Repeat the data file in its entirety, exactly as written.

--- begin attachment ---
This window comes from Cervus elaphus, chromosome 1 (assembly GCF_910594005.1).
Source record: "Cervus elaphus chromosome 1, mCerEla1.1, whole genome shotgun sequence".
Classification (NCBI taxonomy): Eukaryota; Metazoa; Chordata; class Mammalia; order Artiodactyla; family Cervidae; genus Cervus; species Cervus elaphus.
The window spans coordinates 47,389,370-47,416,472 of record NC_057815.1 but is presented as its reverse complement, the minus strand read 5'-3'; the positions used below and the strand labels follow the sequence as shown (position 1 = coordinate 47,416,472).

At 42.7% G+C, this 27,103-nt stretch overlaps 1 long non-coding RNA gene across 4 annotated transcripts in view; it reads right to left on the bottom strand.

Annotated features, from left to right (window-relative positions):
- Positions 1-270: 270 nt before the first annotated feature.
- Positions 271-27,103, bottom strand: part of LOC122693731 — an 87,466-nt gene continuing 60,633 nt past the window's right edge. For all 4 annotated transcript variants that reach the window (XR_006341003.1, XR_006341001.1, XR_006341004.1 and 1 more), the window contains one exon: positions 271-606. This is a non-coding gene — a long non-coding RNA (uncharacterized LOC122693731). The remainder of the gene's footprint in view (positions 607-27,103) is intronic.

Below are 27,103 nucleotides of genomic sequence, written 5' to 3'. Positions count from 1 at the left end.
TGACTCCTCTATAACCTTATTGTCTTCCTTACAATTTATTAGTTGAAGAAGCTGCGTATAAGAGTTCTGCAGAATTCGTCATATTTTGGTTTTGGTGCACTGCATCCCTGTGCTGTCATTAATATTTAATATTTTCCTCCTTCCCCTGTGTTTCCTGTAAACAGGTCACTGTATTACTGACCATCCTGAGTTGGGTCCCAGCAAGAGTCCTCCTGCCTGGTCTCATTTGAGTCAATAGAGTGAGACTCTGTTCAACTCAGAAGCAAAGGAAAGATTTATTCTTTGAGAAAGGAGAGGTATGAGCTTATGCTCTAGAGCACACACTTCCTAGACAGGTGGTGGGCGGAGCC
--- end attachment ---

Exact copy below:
This window comes from Cervus elaphus, chromosome 1 (assembly GCF_910594005.1).
Source record: "Cervus elaphus chromosome 1, mCerEla1.1, whole genome shotgun sequence".
Classification (NCBI taxonomy): Eukaryota; Metazoa; Chordata; class Mammalia; order Artiodactyla; family Cervidae; genus Cervus; species Cervus elaphus.
The window spans coordinates 47,389,370-47,416,472 of record NC_057815.1 but is presented as its reverse complement, the minus strand read 5'-3'; the positions used below and the strand labels follow the sequence as shown (position 1 = coordinate 47,416,472).

At 42.7% G+C, this 27,103-nt stretch overlaps 1 long non-coding RNA gene across 4 annotated transcripts in view; it reads right to left on the bottom strand.

Annotated features, from left to right (window-relative positions):
- Positions 1-270: 270 nt before the first annotated feature.
- Positions 271-27,103, bottom strand: part of LOC122693731 — an 87,466-nt gene continuing 60,633 nt past the window's right edge. For all 4 annotated transcript variants that reach the window (XR_006341003.1, XR_006341001.1, XR_006341004.1 and 1 more), the window contains one exon: positions 271-606. This is a non-coding gene — a long non-coding RNA (uncharacterized LOC122693731). The remainder of the gene's footprint in view (positions 607-27,103) is intronic.

Below are 27,103 nucleotides of genomic sequence, written 5' to 3'. Positions count from 1 at the left end.
TGACTCCTCTATAACCTTATTGTCTTCCTTACAATTTATTAGTTGAAGAAGCTGCGTATAAGAGTTCTGCAGAATTCGTCATATTTTGGTTTTGGTGCACTGCATCCCTGTGCTGTCATTAATATTTAATATTTTCCTCCTTCCCCTGTGTTTCCTGTAAACAGGTCACTGTATTACTGACCATCCTGAGTTGGGTCCCAGCAAGAGTCCTCCTGCCTGGTCTCATTTGAGTCAATAGAGTGAGACTCTGTTCAACTCAGAAGCAAAGGAAAGATTTATTCTTTGAGAAAGGAGAGGTATGAGCTTATGCTCTAGAGCACACACTTCCTAGACAGGTGGTGGGCGGAGCC